Carville, not McAuliffe

Posted: Sep 13, 2003 12:00 AM

WASHINGTON -- Democrats received in the mail this week another appeal for contributions to the Democratic National Committee (DNC) that was not signed by Chairman Terry McAuliffe. This letter bore the signature of consultant and television commentator James Carville.

When this column reported surprise by donors that recent DNC appeals did not contain the controversial McAuliffe's name, he demanded a "retraction." His aides contended the chairman had signed more such letters than any predecessor.

However, last week's appeal for "the Democratic Party's 2004 victory campaign" was signed by Carville, who holds no party position. The letterhead consists of "James Carville" in bold letters, with this small-type disclosure at the bottom of the letter: "Paid for by the Democratic National Committee." The reply envelope is addressed to the DNC.


Hillary and Bill Clinton, responding to growing speculation, advised a longtime Iowa supporter this week that under no conditions would the senator run for president in 2004.

The supporter, who has committed to Sen. John Kerry for 2004, personally asked the former president about renewed talk that his wife would enter the race. Bill Clinton said that would not happen. That was confirmed in a separate chat with Hillary Clinton.

Hillary-for-president talk was revived by fear engendered among some Democrats that Howard Dean may become the presidential nominee. Sen. Clinton leads all possible candidates in Democratic preference polls and runs best against President Bush.


Rank-and-file conservative Republicans in the House are privately grumbling they get no support from the White House and the Office of Management and Budget (OMB) to control runaway spending.

House Majority Leader Tom DeLay is reported by colleagues to believe President Bush's spending requests are too high. So far, House leaders have not taken the bold step of trying to under-spend the administration. However, the president's public exhortations about spending restraint irritate conservatives on the Hill.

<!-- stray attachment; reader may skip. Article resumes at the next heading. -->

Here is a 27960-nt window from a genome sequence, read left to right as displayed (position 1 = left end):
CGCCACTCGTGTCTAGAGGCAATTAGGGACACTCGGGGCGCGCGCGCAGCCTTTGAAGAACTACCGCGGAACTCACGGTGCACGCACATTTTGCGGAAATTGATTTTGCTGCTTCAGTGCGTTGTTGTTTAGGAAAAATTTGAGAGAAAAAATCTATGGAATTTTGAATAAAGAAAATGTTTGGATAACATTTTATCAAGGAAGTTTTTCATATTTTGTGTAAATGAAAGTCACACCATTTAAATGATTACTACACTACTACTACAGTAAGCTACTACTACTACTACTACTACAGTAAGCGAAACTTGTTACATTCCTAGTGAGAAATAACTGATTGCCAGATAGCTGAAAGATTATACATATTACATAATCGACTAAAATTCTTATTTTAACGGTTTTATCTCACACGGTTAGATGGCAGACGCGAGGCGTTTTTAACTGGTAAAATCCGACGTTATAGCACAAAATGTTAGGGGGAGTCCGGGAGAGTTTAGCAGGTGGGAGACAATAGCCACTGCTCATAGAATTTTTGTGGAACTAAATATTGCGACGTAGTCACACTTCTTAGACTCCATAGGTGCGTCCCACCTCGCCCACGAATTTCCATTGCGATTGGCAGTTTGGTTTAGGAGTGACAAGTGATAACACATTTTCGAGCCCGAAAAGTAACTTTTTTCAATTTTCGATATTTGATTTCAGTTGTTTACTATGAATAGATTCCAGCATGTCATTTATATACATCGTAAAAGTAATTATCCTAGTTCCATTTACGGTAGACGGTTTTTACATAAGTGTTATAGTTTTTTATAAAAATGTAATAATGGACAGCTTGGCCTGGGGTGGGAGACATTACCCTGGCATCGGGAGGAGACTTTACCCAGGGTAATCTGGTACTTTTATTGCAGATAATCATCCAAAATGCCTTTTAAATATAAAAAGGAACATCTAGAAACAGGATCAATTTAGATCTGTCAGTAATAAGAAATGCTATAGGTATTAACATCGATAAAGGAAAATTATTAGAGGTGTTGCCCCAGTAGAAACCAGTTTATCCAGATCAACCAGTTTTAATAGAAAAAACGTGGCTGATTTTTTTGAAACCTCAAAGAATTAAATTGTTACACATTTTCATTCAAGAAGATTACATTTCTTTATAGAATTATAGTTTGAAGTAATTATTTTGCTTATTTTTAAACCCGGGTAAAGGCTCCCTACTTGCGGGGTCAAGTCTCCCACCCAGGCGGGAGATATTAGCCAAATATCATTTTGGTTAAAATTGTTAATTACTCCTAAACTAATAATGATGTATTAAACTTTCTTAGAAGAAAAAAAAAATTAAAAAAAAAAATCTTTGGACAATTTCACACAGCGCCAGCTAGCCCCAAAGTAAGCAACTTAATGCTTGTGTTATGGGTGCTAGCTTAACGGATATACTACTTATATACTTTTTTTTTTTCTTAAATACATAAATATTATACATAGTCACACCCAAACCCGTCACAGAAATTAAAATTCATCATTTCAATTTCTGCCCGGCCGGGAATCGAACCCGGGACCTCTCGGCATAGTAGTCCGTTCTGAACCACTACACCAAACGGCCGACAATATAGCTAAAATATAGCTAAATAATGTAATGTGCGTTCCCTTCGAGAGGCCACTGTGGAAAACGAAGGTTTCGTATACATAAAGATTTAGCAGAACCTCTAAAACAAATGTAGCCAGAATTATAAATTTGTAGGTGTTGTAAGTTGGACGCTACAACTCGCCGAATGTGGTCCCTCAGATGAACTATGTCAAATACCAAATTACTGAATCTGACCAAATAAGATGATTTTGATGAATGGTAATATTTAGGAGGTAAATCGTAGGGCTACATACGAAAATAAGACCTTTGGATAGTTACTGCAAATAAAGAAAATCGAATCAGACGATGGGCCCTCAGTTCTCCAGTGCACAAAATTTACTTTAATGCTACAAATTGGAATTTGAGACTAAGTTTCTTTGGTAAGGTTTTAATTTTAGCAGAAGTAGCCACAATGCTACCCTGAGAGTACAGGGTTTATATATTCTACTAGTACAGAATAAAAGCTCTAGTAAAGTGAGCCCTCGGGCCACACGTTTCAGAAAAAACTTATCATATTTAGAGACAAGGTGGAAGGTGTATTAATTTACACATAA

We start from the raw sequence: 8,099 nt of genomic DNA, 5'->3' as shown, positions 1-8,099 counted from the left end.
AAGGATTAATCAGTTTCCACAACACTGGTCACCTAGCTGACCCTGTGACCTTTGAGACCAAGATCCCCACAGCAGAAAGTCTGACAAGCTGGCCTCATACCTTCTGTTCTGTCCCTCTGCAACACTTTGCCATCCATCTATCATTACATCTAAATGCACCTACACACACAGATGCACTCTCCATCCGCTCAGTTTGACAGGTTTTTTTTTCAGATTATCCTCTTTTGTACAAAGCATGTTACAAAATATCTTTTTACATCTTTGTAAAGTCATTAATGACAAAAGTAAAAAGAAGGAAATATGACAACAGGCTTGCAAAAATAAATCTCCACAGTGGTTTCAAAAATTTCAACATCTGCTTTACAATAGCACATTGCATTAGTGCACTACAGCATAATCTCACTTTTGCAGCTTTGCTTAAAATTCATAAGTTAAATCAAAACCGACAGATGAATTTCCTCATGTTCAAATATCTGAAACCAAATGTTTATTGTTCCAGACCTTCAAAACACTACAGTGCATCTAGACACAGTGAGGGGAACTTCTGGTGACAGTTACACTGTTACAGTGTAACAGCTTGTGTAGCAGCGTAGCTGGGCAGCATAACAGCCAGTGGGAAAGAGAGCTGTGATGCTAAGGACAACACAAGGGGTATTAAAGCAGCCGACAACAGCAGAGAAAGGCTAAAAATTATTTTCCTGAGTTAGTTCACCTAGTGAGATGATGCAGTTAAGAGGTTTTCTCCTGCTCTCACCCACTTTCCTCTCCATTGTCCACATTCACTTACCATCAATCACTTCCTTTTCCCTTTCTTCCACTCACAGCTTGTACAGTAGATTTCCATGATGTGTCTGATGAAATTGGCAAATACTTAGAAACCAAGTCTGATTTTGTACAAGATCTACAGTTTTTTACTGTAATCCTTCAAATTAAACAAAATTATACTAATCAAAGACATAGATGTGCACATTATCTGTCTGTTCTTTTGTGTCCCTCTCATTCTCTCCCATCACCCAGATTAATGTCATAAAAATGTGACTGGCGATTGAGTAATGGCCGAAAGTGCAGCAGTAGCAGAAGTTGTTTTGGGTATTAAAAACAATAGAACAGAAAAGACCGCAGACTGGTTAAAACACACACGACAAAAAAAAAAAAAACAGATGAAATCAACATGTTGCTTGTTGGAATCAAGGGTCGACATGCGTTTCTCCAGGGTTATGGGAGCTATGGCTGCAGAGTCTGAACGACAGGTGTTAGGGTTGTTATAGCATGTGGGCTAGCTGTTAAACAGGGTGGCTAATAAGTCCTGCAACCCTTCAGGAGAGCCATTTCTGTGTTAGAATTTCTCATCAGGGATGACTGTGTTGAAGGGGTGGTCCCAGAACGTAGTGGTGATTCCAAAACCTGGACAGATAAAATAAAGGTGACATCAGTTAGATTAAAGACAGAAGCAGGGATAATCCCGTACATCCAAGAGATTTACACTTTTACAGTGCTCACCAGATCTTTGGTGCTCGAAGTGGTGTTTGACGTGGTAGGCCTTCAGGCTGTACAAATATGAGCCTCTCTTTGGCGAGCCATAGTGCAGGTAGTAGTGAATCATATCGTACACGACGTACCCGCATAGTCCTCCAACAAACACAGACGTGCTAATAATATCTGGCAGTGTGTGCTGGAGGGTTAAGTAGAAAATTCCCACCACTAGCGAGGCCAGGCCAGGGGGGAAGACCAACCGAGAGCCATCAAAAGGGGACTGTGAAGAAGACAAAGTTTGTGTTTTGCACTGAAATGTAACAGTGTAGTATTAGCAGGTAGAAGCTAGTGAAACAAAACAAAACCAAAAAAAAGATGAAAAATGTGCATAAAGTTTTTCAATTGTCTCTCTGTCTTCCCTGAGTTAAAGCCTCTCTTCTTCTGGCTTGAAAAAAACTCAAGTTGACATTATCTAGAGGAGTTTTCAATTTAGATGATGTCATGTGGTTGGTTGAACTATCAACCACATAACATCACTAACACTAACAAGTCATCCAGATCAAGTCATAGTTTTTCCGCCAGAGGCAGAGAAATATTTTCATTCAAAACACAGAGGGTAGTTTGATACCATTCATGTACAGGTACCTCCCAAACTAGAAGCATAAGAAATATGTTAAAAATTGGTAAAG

A footnote: Democrats want to use the president's $87 billion war spending request to push for still higher domestic outlays. The two most senior Democratic senators, Robert Byrd and Edward M. Kennedy, are leading that effort. Both vigorously opposed the original Iraqi war resolution.


Sen. John Edwards's decision to concentrate on his uphill race for president by announcing he would not seek a second term in the Senate next year in North Carolina cheered national Democratic strategists who were beginning to write off the seat.

Republican strategists agree that former Clinton White House Chief of Staff Erskine Bowles is a tougher opponent than Edwards for Republican Rep. Richard Burr. Bowles was decisively defeated for the Senate last year by Elizabeth Dole, but ran a good campaign and is eager for a second chance.

Bowles could face a serious Democratic primary election challenge from former State Rep. Dan Blue, who is an African-American. Burr is unopposed for the Republican nomination.


Sen. Ted Stevens of Alaska, president pro tem of the Senate and chairman of the Appropriations Committee, evoked surprise Wednesday when he joined liberal Republican defectors to defeat the Bush administration's overtime wage reforms, 54 to 45.

As the Senate's senior Republican, Stevens has been a dependable vote for President Bush. However, Alaska is a heavily unionized state, and organized labor aggressively lobbied the administration's efforts to exempt more white-collar workers from overtime wage coverage. Stevens's junior colleague from Alaska -- appointive Sen. Lisa Murkowski, who faces a tough battle for election next year -- also voted against the change in the Wage and Hour Act.

The defections by the Alaskans did not affect the vote's outcome. Pro-union Republicans Olympia Snowe of Maine, Lincoln Chafee of Rhode Island and Arlen Specter of Pennsylvania voted against the president. So did Sen. Ben Nighthorse Campbell of Colorado, who is up for re-election in 2004. Sen. Zell Miller of Georgia was the only Democrat to vote the other way.